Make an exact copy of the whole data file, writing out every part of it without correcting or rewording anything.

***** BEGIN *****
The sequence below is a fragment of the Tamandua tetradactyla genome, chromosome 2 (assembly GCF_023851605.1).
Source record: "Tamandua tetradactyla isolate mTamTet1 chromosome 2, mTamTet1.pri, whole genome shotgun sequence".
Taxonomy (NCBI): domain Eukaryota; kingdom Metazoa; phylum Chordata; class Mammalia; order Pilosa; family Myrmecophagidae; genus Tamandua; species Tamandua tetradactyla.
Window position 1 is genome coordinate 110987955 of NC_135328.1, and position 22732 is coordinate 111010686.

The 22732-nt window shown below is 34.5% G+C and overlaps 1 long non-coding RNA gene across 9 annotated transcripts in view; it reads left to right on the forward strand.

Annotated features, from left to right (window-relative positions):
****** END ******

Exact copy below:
The sequence below is a fragment of the Tamandua tetradactyla genome, chromosome 2 (assembly GCF_023851605.1).
Source record: "Tamandua tetradactyla isolate mTamTet1 chromosome 2, mTamTet1.pri, whole genome shotgun sequence".
Taxonomy (NCBI): domain Eukaryota; kingdom Metazoa; phylum Chordata; class Mammalia; order Pilosa; family Myrmecophagidae; genus Tamandua; species Tamandua tetradactyla.
Window position 1 is genome coordinate 110987955 of NC_135328.1, and position 22732 is coordinate 111010686.

The 22732-nt window shown below is 34.5% G+C and overlaps 1 long non-coding RNA gene across 9 annotated transcripts in view; it reads left to right on the forward strand.

Annotated features, from left to right (window-relative positions):